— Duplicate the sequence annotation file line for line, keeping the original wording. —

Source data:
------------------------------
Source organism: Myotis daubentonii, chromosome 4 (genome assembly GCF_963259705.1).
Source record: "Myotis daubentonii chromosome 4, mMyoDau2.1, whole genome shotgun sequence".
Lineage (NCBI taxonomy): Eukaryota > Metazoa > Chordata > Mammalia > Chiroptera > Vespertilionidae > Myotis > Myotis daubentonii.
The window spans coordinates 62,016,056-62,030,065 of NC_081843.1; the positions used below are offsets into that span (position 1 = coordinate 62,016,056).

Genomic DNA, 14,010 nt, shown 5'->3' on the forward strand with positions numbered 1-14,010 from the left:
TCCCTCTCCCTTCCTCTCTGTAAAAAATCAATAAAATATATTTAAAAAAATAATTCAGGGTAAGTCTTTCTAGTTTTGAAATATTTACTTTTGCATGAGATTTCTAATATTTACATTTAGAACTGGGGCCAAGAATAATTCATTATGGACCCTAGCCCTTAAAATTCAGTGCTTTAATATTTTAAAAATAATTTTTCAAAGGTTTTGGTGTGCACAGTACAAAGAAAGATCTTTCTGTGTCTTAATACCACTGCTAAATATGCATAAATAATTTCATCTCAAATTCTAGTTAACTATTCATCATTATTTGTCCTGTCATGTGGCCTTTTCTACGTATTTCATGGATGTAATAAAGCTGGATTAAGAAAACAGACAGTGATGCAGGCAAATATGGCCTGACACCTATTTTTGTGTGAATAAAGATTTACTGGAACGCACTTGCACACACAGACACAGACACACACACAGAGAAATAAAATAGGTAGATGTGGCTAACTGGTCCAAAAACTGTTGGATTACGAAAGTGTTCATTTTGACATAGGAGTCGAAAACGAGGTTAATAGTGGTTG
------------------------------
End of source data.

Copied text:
Source organism: Myotis daubentonii, chromosome 4 (genome assembly GCF_963259705.1).
Source record: "Myotis daubentonii chromosome 4, mMyoDau2.1, whole genome shotgun sequence".
Lineage (NCBI taxonomy): Eukaryota > Metazoa > Chordata > Mammalia > Chiroptera > Vespertilionidae > Myotis > Myotis daubentonii.
The window spans coordinates 62,016,056-62,030,065 of NC_081843.1; the positions used below are offsets into that span (position 1 = coordinate 62,016,056).

Genomic DNA, 14,010 nt, shown 5'->3' on the forward strand with positions numbered 1-14,010 from the left:
TCCCTCTCCCTTCCTCTCTGTAAAAAATCAATAAAATATATTTAAAAAAATAATTCAGGGTAAGTCTTTCTAGTTTTGAAATATTTACTTTTGCATGAGATTTCTAATATTTACATTTAGAACTGGGGCCAAGAATAATTCATTATGGACCCTAGCCCTTAAAATTCAGTGCTTTAATATTTTAAAAATAATTTTTCAAAGGTTTTGGTGTGCACAGTACAAAGAAAGATCTTTCTGTGTCTTAATACCACTGCTAAATATGCATAAATAATTTCATCTCAAATTCTAGTTAACTATTCATCATTATTTGTCCTGTCATGTGGCCTTTTCTACGTATTTCATGGATGTAATAAAGCTGGATTAAGAAAACAGACAGTGATGCAGGCAAATATGGCCTGACACCTATTTTTGTGTGAATAAAGATTTACTGGAACGCACTTGCACACACAGACACAGACACACACACAGAGAAATAAAATAGGTAGATGTGGCTAACTGGTCCAAAAACTGTTGGATTACGAAAGTGTTCATTTTGACATAGGAGTCGAAAACGAGGTTAATAGTGGTTG